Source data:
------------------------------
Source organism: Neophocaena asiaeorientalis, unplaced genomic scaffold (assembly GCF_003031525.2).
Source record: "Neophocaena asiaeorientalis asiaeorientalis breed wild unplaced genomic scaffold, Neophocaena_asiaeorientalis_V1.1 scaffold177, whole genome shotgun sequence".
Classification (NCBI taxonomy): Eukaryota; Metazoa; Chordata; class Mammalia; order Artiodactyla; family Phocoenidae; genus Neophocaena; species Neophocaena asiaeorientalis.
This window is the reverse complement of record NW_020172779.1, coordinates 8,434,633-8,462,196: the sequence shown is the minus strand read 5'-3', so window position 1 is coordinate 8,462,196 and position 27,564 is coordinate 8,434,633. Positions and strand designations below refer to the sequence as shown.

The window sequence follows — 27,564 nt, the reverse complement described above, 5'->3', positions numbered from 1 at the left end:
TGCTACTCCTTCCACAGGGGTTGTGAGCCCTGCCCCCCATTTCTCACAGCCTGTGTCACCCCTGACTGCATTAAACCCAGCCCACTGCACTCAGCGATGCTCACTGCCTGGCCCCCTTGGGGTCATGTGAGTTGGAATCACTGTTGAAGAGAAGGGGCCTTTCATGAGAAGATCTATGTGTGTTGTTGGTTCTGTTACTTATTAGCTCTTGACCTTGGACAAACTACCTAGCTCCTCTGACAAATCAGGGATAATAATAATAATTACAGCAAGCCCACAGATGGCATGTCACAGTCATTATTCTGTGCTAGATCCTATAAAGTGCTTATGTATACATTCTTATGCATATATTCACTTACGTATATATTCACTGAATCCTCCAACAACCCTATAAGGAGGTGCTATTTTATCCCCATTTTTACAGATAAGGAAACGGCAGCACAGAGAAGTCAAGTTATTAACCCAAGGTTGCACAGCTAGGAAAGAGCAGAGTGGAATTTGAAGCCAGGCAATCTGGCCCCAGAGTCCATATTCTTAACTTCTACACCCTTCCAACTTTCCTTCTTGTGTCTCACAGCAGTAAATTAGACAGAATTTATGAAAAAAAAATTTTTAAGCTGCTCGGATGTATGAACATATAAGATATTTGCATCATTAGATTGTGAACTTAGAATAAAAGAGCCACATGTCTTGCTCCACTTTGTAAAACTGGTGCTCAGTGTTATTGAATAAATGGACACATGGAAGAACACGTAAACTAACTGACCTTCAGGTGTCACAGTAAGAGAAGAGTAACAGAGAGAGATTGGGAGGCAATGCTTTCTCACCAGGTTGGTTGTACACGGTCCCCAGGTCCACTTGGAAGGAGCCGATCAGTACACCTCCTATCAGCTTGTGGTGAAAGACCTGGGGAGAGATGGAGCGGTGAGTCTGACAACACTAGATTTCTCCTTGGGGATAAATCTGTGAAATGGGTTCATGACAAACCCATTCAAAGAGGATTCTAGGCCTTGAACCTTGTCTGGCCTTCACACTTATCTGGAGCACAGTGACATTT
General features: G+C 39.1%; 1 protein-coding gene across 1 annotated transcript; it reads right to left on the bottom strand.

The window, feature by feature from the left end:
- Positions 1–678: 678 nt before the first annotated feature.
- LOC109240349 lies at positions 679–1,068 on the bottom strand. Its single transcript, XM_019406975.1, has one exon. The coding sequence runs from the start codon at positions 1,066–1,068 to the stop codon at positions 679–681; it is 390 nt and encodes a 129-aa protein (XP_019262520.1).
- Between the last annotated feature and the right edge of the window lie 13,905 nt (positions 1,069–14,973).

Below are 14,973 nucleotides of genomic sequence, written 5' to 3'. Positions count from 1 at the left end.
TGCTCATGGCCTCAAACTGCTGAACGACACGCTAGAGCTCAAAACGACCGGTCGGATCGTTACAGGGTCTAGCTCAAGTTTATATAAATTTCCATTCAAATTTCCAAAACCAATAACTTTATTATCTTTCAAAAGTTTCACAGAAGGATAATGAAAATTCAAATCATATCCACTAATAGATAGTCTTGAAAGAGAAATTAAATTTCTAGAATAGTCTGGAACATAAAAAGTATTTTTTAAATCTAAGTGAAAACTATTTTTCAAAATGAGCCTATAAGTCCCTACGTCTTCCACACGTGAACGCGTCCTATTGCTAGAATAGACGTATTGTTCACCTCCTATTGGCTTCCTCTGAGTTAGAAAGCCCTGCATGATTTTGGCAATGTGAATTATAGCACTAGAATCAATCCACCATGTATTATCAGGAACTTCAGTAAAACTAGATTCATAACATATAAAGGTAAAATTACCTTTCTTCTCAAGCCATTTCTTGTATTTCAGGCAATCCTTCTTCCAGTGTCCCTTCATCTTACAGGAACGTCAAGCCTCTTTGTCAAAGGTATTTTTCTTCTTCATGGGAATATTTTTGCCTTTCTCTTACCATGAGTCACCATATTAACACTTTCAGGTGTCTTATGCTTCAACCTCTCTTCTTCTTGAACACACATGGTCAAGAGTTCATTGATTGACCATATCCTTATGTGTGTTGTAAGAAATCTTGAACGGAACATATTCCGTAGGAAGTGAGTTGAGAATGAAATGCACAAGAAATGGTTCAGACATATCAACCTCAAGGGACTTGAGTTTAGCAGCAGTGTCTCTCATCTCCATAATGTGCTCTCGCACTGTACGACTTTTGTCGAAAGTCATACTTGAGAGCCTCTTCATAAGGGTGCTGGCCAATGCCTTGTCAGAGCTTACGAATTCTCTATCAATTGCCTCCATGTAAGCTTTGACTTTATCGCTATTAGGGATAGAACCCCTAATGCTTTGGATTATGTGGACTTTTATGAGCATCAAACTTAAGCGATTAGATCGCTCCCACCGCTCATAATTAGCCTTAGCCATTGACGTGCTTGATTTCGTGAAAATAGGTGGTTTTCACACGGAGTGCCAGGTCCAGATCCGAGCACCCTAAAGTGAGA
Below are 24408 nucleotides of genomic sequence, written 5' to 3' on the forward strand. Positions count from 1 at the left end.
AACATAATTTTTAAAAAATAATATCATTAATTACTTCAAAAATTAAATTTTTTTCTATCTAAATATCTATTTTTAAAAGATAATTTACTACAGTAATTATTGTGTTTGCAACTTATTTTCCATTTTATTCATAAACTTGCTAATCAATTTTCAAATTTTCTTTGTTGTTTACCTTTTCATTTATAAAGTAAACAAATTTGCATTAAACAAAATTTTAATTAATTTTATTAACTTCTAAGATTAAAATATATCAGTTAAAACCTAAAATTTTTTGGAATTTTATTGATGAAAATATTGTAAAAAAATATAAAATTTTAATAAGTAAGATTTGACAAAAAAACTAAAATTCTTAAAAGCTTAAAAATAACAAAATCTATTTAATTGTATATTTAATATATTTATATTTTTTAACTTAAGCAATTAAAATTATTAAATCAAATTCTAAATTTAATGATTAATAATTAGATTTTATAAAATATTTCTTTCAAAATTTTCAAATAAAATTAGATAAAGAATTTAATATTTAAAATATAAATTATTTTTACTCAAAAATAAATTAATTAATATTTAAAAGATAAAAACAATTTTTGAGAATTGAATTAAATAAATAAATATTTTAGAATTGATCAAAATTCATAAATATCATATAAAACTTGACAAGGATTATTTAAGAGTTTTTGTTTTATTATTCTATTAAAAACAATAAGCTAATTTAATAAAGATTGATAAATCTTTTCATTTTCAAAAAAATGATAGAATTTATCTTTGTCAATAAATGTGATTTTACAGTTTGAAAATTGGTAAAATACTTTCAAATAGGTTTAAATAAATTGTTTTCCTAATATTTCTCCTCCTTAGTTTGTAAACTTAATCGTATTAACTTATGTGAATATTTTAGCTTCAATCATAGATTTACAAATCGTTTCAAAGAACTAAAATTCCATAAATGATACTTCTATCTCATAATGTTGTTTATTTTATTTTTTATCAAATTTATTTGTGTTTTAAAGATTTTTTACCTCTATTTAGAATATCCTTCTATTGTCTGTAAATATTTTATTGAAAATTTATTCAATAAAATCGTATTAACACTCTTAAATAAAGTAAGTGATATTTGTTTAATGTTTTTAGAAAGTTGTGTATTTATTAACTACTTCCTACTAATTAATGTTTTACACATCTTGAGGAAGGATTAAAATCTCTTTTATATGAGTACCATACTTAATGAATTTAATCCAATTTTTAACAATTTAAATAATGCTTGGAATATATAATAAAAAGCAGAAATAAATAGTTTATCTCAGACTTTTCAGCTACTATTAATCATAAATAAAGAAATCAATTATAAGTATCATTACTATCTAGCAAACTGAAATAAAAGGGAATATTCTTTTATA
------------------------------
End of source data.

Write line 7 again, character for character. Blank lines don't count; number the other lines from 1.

General features: G+C 39.1%; 1 protein-coding gene across 1 annotated transcript; it reads right to left on the bottom strand.